I confess I don't buy all that many books any more. I've become more comfortable with screens and even more comfortable to listening to podcasts and audio books. I use a lot of bookmarks so I can find interesting quotes again.
My favourite book of 2013 for inspiration was Present Shock by Douglas Rushkoff. It woke me up to the fact that some aspects of digital storytelling are seriously broken and how in Western Europe we have become obsessed with "now". I've seen it so often in European media, especially the rolling news channels. Nothing is ever finished. Few stories are explored in depth. Some stories are so overblown as to be ridiculous (networks simply dumping everything they already had on the shelf). And I realize now that what I thought were cool new formats are really examples of Narrative Collapse. Rushkoff went on a discussion tour shortly after releasing the book in the spring of 2013. Although there are overlaps in the beginning of each interview, I found the examples given later in the conversations above to be very interesting indeed, actually they should have been in the book. I'm already using the points Douglas raises in rethinking how I help build stronger company narratives and documentary scripts. The following is taken from Rushkoff's interview with The Verge. Bit disappointed in the narrator on audible. He reads with a rather monotonous repetitive style.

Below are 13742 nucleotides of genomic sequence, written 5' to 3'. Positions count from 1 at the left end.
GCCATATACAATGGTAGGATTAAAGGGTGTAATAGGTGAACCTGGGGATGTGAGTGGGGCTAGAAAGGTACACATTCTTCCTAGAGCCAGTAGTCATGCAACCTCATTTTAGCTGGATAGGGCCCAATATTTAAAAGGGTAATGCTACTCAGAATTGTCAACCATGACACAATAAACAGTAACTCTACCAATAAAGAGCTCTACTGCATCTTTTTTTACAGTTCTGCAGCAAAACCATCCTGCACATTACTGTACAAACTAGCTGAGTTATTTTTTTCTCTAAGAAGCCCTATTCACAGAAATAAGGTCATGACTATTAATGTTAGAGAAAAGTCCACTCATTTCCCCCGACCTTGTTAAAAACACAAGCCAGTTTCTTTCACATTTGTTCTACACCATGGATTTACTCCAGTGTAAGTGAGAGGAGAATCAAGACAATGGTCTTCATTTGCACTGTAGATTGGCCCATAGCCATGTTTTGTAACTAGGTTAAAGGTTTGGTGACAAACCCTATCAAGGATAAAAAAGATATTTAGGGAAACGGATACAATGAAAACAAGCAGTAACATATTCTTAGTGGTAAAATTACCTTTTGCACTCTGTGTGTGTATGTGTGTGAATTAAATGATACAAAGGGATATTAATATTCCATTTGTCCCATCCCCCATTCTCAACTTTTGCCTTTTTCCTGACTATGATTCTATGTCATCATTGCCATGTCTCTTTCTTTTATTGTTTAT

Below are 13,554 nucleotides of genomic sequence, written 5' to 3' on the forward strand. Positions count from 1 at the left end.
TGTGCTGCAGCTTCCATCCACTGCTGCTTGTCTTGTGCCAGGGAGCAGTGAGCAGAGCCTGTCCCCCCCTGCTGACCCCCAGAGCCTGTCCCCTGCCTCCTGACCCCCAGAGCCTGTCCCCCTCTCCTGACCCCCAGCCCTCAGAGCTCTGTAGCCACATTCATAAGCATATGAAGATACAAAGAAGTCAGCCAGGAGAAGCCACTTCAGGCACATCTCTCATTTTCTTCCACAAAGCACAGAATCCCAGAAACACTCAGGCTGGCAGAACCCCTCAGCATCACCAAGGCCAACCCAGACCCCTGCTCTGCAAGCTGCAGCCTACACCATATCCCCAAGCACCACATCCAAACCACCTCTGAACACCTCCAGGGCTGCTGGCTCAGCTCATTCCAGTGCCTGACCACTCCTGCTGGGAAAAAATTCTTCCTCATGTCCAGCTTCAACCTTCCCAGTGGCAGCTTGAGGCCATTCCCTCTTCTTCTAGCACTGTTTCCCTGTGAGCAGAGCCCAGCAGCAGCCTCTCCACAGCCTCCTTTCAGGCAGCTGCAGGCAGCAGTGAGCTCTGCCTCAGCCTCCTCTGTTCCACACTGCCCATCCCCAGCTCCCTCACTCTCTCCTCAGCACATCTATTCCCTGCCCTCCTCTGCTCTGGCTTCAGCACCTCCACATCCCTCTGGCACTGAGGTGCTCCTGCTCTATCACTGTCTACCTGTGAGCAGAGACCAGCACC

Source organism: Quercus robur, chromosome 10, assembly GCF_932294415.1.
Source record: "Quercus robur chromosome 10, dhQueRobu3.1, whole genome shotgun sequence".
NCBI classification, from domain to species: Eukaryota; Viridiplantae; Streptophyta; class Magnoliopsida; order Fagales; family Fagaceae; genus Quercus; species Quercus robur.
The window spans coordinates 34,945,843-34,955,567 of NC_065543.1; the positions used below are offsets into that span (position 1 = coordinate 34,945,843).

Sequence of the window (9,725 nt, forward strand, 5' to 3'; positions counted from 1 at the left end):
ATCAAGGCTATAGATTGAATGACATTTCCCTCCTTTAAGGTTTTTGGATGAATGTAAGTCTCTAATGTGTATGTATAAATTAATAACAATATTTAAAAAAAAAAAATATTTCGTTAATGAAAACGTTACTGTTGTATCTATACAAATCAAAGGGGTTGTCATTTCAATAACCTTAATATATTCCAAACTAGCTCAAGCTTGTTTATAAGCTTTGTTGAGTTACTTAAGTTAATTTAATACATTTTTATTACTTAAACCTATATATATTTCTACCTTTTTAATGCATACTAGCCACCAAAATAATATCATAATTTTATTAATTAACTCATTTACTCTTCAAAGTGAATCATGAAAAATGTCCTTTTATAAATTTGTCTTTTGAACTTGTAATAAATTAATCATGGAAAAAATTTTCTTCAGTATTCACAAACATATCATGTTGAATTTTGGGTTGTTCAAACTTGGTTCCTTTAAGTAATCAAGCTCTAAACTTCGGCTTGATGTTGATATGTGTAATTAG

The term Present Shock is a direct reference to Alvin Toffler’s Future Shockpublished in 1970. Rushkoff and many others believe the futurism of the 20th century, most spectacularly displayed in the space race, has given way to a myopic obsession and focus on the present in the 21st century. He writes, "Prophecy no longer feels like a description of the future, but, rather, a guide to the present." The danger of futurism was an overwhelming consideration of what could be, the danger of presentism is an overwhelming consideration of what is.
His first chapter focuses on what he calls "Narrative Collapse," a result of our short attention spans and need for instant gratification. It’s better in concept than the evidence he gives for it. He lumps most of modern entertainment (including, Seinfeld and Beavis and Butt-head) into something he calls "Now-ist Pop Culture," that’s more concerned with making sense of the present, with self references and cyclical plots, than conveying the traditional Western story arcs we’ve known since Homer. We go for "heightened states" and problem solving in lieu of narrative.
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